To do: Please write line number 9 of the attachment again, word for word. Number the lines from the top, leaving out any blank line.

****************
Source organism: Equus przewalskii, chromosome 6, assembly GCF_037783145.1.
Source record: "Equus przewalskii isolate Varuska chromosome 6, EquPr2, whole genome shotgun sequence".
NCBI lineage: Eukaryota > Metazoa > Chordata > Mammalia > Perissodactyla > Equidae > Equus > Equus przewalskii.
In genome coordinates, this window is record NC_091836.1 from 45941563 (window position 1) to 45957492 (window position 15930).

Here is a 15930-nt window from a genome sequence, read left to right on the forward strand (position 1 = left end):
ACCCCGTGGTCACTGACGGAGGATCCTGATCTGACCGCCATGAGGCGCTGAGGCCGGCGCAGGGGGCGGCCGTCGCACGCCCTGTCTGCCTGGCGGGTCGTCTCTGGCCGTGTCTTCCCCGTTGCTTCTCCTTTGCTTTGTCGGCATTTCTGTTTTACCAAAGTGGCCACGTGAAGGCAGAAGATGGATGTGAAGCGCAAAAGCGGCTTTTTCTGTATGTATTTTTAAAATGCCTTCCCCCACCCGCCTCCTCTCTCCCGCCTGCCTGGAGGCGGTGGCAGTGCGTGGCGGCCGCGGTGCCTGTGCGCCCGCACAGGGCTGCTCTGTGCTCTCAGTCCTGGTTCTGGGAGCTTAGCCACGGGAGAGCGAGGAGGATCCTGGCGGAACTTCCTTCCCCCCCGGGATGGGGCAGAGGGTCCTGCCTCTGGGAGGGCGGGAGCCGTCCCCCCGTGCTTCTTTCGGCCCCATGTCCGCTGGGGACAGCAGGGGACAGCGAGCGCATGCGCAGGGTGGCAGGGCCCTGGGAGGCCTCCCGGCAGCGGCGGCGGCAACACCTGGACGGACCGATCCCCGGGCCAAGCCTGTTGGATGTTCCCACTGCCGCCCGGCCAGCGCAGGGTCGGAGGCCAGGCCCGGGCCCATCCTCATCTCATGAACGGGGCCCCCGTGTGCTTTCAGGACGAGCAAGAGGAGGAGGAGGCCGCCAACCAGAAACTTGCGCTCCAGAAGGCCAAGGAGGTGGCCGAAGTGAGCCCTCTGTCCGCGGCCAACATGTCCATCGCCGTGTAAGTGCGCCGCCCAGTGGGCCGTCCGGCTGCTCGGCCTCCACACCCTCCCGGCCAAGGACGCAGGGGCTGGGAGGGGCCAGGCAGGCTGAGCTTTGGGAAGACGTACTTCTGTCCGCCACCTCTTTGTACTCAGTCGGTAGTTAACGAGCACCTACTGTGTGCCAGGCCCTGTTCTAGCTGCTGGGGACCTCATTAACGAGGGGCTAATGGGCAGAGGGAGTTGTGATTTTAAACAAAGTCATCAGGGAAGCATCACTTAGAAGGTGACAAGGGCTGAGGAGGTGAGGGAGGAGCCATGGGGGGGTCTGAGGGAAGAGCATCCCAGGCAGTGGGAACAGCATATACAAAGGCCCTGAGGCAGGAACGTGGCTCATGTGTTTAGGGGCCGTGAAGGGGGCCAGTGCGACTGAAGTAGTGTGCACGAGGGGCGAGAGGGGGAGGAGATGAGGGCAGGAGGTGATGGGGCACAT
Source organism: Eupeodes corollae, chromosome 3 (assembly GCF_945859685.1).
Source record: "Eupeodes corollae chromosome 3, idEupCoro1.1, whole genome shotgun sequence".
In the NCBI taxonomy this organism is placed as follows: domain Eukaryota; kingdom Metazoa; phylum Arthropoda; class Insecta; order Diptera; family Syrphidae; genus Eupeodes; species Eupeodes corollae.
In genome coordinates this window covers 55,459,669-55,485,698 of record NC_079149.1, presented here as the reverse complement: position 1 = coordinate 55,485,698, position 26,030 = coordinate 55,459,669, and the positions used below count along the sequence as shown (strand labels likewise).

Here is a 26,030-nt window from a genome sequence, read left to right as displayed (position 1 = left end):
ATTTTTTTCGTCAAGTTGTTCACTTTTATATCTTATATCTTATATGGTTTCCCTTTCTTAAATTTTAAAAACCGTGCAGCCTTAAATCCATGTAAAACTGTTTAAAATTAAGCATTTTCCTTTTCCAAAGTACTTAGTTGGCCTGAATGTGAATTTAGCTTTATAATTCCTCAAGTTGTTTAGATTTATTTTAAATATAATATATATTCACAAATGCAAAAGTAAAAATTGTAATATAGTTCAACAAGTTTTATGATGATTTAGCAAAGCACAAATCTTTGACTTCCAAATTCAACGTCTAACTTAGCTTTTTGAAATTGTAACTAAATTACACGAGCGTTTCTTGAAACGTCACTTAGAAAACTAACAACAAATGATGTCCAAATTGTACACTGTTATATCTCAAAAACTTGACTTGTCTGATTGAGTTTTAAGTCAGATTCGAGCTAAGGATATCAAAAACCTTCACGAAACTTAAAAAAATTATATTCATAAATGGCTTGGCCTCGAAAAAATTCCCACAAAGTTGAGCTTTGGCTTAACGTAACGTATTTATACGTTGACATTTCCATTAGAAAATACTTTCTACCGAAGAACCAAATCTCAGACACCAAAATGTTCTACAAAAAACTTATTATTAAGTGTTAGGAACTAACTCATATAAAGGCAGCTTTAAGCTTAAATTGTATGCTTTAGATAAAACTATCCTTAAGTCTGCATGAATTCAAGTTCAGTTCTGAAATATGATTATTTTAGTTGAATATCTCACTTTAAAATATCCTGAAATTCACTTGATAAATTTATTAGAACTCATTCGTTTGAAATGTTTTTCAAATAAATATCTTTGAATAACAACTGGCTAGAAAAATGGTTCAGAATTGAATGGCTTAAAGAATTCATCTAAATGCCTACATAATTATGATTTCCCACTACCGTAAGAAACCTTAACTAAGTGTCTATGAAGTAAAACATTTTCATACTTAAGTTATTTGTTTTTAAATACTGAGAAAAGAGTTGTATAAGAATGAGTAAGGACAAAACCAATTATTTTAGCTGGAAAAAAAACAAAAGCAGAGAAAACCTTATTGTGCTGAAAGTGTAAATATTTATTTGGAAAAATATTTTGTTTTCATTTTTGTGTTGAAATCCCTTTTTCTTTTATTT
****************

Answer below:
In the NCBI taxonomy this organism is placed as follows: domain Eukaryota; kingdom Metazoa; phylum Arthropoda; class Insecta; order Diptera; family Syrphidae; genus Eupeodes; species Eupeodes corollae.